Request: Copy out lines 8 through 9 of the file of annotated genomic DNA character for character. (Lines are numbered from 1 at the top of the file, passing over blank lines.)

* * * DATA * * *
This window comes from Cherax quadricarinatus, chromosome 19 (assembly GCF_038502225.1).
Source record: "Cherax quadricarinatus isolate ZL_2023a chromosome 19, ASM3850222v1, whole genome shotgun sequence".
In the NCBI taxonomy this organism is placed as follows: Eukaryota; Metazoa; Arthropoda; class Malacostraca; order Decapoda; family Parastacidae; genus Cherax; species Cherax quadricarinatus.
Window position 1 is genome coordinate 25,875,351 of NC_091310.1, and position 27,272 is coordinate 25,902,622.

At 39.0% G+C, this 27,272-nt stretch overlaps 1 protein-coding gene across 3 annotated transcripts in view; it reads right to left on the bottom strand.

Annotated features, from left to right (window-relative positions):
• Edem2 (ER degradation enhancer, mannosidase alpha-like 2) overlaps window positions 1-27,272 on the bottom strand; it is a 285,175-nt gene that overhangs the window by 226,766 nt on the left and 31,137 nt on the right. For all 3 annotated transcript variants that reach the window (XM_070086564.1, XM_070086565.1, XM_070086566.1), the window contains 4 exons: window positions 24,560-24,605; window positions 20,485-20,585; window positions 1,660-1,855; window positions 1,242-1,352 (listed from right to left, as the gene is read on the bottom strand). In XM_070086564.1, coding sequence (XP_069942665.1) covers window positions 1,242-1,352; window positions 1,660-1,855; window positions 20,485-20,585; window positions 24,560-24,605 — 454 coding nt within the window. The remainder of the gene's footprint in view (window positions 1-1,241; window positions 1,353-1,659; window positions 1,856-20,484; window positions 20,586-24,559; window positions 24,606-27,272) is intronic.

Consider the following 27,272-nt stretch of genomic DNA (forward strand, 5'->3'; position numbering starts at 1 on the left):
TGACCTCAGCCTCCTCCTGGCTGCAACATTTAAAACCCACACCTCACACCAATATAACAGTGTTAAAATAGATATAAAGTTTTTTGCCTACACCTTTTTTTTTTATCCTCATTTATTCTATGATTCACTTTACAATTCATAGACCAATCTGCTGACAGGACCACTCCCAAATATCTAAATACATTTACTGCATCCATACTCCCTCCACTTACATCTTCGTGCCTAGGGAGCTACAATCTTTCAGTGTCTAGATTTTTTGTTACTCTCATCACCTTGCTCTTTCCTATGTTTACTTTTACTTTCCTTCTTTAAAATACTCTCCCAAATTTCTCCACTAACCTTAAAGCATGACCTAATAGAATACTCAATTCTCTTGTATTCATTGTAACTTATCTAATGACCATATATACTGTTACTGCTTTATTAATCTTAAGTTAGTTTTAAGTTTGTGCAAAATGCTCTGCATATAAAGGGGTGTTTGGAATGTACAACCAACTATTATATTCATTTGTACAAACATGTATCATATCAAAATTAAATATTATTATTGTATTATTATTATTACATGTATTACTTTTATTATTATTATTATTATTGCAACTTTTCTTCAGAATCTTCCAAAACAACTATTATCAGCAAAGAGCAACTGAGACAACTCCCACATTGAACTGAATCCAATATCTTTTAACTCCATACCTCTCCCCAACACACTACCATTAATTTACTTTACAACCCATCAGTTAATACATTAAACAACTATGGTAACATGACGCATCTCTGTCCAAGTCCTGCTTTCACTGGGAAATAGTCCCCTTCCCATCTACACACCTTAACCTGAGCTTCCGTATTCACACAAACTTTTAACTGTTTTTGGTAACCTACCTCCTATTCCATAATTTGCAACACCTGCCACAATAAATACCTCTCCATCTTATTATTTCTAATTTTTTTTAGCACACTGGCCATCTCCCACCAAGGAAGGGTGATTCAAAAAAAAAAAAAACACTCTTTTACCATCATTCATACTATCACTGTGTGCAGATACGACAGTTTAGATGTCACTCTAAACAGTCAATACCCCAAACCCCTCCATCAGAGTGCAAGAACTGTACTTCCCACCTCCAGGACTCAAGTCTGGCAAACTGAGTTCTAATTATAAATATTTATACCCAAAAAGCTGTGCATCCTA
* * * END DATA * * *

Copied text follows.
Consider the following 27,272-nt stretch of genomic DNA (forward strand, 5'->3'; position numbering starts at 1 on the left):
TGACCTCAGCCTCCTCCTGGCTGCAACATTTAAAACCCACACCTCACACCAATATAACAGTGTTAAAATAGATATAAAGTTTTTTGCCTACACCTTTTTTTTTTATCCTCATTTATTCTATGATTCACTTTACAATTCATAGACCAATCTGCTGACAGGACCACTCCCAAATATCTAAATACATTTACTGCATCCATACTCCCTCCACTTACATCTTCGTGCCTAGGGAGCTACAATCTTTCAGTGTCTAGATTTTTTGTTACTCTCATCACCTTGCTCTTTCCTATGTTTACTTTTACTTTCCTTCTTTAAAATACTCTCCCAAATTTCTCCACTAACCTTAAAGCATGACCTAATAGAATACTCAATTCTCTTGTATTCATTGTAACTTATCTAATGACCATATATACTGTTACTGCTTTATTAATCTTAAGTTAGTTTTAAGTTTGTGCAAAATGCTCTGCATATAAAGGGGTGTTTGGAATGTACAACCAACTATTATATTCATTTGTACAAACATGTATCATATCAAAATTAAATATTATTATTGTATTATTATTATTACATGTATTACTTTTATTATTATTATTATTATTGCAACTTTTCTTCAGAATCTTCCAAAACAACTATTATCAGCAAAGAGCAACTGAGACAACTCCCACATTGAACTGAATCCAATATCTTTTAACTCCATACCTCTCCCCAACACACTACCATTAATTTACTTTACAACCCATCAGTTAATACATTAAACAACTATGGTAACATGACGCATCTCTGTCCAAGTCCTGCTTTCACTGGGAAATAGTCCCCTTCCCATCTACACACCTTAACCTGAGCTTCCGTATTCACACAAACTTTTAACTGTTTTTGGTAACCTACCTCCTATTCCATAATTTGCAACACCTGCCACAATAAATACCTCTCCATCTTATTATTTCTAATTTTTTTTAGCACACTGGCCATCTCCCACCAAGGAAGGGTGATTCAAAAAAAAAAAAAACACTCTTTTACCATCATTCATACTATCACTGTGTGCAGATACGACAGTTTAGATGTCACTCTAAACAGTCAATACCCCAAACCCCTCCATCAGAGTGCAAGAACTGTACTTCCCACCTCCAGGACTCAAGTCTGGCAAACTGAGTTCTAATTATAAATATTTATACCCAAAAAGCTGTGCATCCTA